We come this month to our fourth and final consideration of Isaiah 5:1-7. In the Upper Room Discourse, the evening before the crucifixion, Jesus against the background of Isaiah’s Parable of the Vineyard made this statement: “I am the true vine, and my Father is the vinedresser” (John 15:1).
Jesus here contrasted himself with Israel, who had so dismally failed. While Israel turned out to be a false vine, Jesus came to be the true one. Jesus alone can say, “I am the true vine.” Adam failed. Israel failed. You have failed. I have failed. Christ alone bore the fruits of infinite justice and righteousness. But he also bore the fruit of an infinite love. As the true vine he would do the incomprehensible: “Greater love has no one than this, that one lays down his life for his friends” (John 15:3). He would bear the unrestrained fury of the owner of the vineyard in our place, as our substitute.
Christ—the true vine—is freely offered to you in the gospel. How do you respond to this present from God? Have you become a Christian? Why would you delay? Hear the words of Martin Luther: “When you lay hold of Christ as a gift which is given for your very own . . . you are a Christian” (What to Look for and Expect in the Gospel).
In the embrace of Christ we are freely given what we so desperately need—righteousness—in order to find acceptance with a holy God. When we put our faith in Jesus, we “become the righteousness of God in him” (2 Cor. 5:21).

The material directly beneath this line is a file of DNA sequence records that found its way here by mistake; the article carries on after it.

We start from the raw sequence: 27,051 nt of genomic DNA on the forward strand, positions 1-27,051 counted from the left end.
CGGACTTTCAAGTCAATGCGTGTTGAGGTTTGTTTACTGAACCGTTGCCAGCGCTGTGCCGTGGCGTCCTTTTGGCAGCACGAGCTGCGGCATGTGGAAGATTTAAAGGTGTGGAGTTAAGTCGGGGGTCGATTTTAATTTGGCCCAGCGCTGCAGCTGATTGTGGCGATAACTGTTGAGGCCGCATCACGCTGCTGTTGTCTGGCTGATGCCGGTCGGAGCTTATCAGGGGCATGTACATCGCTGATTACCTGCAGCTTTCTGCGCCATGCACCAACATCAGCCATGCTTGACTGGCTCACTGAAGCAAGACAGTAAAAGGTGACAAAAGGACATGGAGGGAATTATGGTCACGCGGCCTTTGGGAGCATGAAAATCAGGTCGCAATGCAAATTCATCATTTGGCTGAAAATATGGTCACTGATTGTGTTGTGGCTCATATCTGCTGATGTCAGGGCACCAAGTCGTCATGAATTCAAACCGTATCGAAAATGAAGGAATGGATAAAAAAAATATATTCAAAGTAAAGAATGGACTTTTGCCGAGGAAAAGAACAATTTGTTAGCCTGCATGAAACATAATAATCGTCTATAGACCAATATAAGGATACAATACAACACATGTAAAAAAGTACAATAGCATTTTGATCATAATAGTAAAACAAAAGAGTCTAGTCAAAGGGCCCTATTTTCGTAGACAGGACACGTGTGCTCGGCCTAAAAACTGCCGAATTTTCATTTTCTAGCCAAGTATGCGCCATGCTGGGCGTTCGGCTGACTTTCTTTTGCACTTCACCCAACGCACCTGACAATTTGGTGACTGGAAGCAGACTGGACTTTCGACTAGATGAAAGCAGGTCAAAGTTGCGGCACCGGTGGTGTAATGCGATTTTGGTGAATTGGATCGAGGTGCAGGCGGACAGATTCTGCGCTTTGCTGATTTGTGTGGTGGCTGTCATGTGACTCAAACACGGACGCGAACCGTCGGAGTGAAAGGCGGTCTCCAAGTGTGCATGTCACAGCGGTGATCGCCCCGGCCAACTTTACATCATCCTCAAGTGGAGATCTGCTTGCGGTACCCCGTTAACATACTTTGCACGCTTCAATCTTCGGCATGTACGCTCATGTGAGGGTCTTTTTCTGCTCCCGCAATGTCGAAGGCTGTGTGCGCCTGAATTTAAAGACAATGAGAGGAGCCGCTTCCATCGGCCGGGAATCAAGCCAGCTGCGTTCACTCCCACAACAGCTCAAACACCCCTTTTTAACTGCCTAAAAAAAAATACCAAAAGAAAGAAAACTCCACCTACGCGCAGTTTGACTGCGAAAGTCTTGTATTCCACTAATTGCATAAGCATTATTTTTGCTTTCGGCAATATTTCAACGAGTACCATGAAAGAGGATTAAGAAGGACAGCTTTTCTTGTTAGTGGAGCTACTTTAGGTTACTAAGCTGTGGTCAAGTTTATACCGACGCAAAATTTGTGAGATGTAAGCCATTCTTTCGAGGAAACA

Redemption not only gives us a right legal standing in justification, but it also changes how we live. There is real change within us in terms of sanctification. Thus Jesus, having announced that he is the true vine, urges us to remain in him, assuring us that he will remain in us (John 15:4). Such a mutual indwelling will bring moral transformation into our fruitless lives: “I am the vine, you are the branches; he who abides in me and I in him, he bears much fruit, for apart from me you can do nothing” (John 15:5). Such a moral renewal will result in a life that is pleasing to God: “My Father is glorified by this, that you bear much fruit, and so prove to be my disciples” (John 15:8).
Our fruitless lives may be changed by grace alone, but this does not nullify our human responsibility. This is the point of Jesus’ admonition. The obligation imposed by Christ comes to you and me, “Abide in me” (John 15:4). His message is simple and direct: Continue in your attachment to me in the bond of faith.
As to the question of ever leaving Christ for something or someone else, we must respond as Peter did, “Lord, to whom shall we go? You have the words of eternal life” (John 6:68).